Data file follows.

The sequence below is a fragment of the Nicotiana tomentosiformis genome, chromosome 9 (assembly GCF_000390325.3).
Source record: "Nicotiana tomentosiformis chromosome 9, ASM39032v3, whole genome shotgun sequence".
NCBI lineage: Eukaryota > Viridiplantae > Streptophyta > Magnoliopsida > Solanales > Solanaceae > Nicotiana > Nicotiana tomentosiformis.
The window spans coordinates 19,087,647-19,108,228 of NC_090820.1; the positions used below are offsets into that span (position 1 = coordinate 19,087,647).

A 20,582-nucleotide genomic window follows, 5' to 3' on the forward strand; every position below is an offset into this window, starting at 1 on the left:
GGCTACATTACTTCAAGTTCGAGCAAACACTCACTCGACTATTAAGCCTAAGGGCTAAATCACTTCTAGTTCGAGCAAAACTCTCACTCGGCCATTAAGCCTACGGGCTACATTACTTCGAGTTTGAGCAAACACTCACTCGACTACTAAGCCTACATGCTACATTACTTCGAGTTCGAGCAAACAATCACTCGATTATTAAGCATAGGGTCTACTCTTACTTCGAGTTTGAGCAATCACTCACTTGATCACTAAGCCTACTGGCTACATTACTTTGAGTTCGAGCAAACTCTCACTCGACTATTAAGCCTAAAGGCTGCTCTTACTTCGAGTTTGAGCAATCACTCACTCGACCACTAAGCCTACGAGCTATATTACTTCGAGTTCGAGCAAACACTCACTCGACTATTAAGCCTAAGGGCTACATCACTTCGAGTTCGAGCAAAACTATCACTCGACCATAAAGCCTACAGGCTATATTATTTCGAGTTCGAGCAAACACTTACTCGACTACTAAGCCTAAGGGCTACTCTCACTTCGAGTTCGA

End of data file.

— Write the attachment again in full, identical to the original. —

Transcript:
The sequence below is a fragment of the Nicotiana tomentosiformis genome, chromosome 9 (assembly GCF_000390325.3).
Source record: "Nicotiana tomentosiformis chromosome 9, ASM39032v3, whole genome shotgun sequence".
NCBI lineage: Eukaryota > Viridiplantae > Streptophyta > Magnoliopsida > Solanales > Solanaceae > Nicotiana > Nicotiana tomentosiformis.
The window spans coordinates 19,087,647-19,108,228 of NC_090820.1; the positions used below are offsets into that span (position 1 = coordinate 19,087,647).

A 20,582-nucleotide genomic window follows, 5' to 3' on the forward strand; every position below is an offset into this window, starting at 1 on the left:
GGCTACATTACTTCAAGTTCGAGCAAACACTCACTCGACTATTAAGCCTAAGGGCTAAATCACTTCTAGTTCGAGCAAAACTCTCACTCGGCCATTAAGCCTACGGGCTACATTACTTCGAGTTTGAGCAAACACTCACTCGACTACTAAGCCTACATGCTACATTACTTCGAGTTCGAGCAAACAATCACTCGATTATTAAGCATAGGGTCTACTCTTACTTCGAGTTTGAGCAATCACTCACTTGATCACTAAGCCTACTGGCTACATTACTTTGAGTTCGAGCAAACTCTCACTCGACTATTAAGCCTAAAGGCTGCTCTTACTTCGAGTTTGAGCAATCACTCACTCGACCACTAAGCCTACGAGCTATATTACTTCGAGTTCGAGCAAACACTCACTCGACTATTAAGCCTAAGGGCTACATCACTTCGAGTTCGAGCAAAACTATCACTCGACCATAAAGCCTACAGGCTATATTATTTCGAGTTCGAGCAAACACTTACTCGACTACTAAGCCTAAGGGCTACTCTCACTTCGAGTTCGA